Summary: This sermon examines God's question in Genesis 3:9: "Where are you?" It looks at where are Adam and Eve in relation to God. It looks at where we are, and where God can be found. This sermon also uses the analogy of Hide and Seek to advance the thought.
For some reason, it seems that every kid loves the game, “Hide and Seek.” My siblings have always enjoyed it. My cousins have always liked it, and it is one of my nephew’s favorite games. The children of my friends always want me to play it with them as well. Kids love to hide, and then to be found. They get a rush from hiding in a spot and hearing you say, “Where are you?” They might even give you a hint when you say that by knocking or by giggling. When you have a good spot and they find you, they might even take it the very next turn because it is so good! There is something about “Hide and Seek” that not just kids, but people enjoy. Perhaps it is the thrill of finding that missing person, or tying to disappear by hiding. Maybe it is the desire to be the best at hiding, or maybe the pride of catching everyone when it is your turn to seek motivates you. People love the game of Hide and Seek. It is a game that humanity enjoys. As we look at our Genesis text this morning, we see a game of Hide and Seek going on in the Garden of Eden.
Our text unfortunately begins with trouble in Paradise. God had just created the world and made everything good. He made Adam from the dust of the ground and breathed into him the breath of life. He gave him the task of working and keeping the Garden of Eden. God gave him a purpose. He also gave him a companion, Eve, who was to be his helper and partner. They both were naked, and they were not ashamed. Adam and Eve were allowed to live in this garden, and they could eat from any tree of the garden except from the Tree of the Knowledge of Good and Evil. For when they would eat of it, they would surely die, both spiritually and physically.
But now enter Satan, who slyly slithered toward them as a sweet-speaking serpent. With reassuring words, and empty half-truths, Satan hissed his lies to Eve, and she ate the forbidden fruit. When she saw it was pleasing to the eye and good for food, she gave it to her husband, Adam, who was with her, and he ate.
As they chewed, their eyes became opened just like the serpent had said. They now knew good, the good they had lost. And they now knew evil, the evil now within them. Sin had corrupted and defiled them and their nature. They lost their original righteousness, purity, and innocence. Their nakedness, a sign of the healthy relationship between them, now became something unpleasant and filled with shame. In fact, their nakedness reminded them of their sin and shame. So they tried to cover it up. My brother knows what that is like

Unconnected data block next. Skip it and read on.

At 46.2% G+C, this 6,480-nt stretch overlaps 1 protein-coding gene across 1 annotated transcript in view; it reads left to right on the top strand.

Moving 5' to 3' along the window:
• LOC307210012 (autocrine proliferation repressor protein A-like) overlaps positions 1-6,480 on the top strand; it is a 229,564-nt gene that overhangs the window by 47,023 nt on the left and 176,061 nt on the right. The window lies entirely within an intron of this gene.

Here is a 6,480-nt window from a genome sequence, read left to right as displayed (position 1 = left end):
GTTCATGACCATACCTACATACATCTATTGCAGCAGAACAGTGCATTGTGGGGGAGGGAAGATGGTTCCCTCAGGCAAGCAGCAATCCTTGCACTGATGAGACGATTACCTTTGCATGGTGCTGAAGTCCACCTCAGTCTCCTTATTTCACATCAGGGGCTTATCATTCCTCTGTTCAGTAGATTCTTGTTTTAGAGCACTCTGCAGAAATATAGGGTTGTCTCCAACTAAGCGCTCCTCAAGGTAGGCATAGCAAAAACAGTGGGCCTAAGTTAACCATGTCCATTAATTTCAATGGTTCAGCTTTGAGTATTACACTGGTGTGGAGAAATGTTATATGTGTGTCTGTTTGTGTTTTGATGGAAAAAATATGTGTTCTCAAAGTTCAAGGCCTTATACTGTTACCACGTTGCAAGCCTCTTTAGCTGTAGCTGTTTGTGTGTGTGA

My brother once took a piece of my birthday cake prematurely. One day, he walked out of the kitchen with a beautiful, mouth savoring piece of funfetti cake with vanilla frosting. Wanting a piece myself, I said, “Where did you get that?” He said, “The kitchen” “Was it from the pan next to the oven wrapped in tinfoil?” He said, “Yeah, why?” “Well, that is my birthday cake that is supposed to be for later! Put it back!!!” And so, he did. He put the slice back in the cake, and used sprinkles to cover up the slice marks. The only problem? It was the only spot with sprinkles on the cake! The cover-up had its limits. It wasn’t fooling anyone! It is the same with Adam and Eve.
Adam and Eve try to cover up their sin. Instead of going to God, they try to fix the problem themselves. Their guilt, sin, and shame lead them to a self-atoning, self-protecting, self-preserving procedure: they must cover themselves. They use fig leaves to cover themselves. It They put sprinkles on the cake. It works in hiding their nakedness from each other, but not before God. They later take it one step further. Once they hear God, they decide to hide in the trees of the garden. They use the old Hide and Seek logic of “If he cannot see me, he cannot find me!” But ultimately, that never works. You only fool yourself. You will be found. Man cannot cover-up, atone for, or pay for his own sin. Adam and Eve will find that out.
It is here that the game of Hide and Seek begins. As God walks in the garden at the cool of the day, they decide to hide themselves among the trees. So, God calls out, “Where are you?” It is normal thing to say when looking for people, or even animals. You might get the person’s attention, and they might say, “I’m over here.” Perhaps the animal might hear your voice and come running back. However, it is strange for God to ask this. Why? He is the Creator of the Universe. See Genesis 1 and 2! He knows exactly where they are. He is not clueless. Instead, it is a question meant for Adam. It is an invitation, not a condemnation. It is a call of mercy and love. It is a question of self-realization: where are you in your relationship with God, Adam?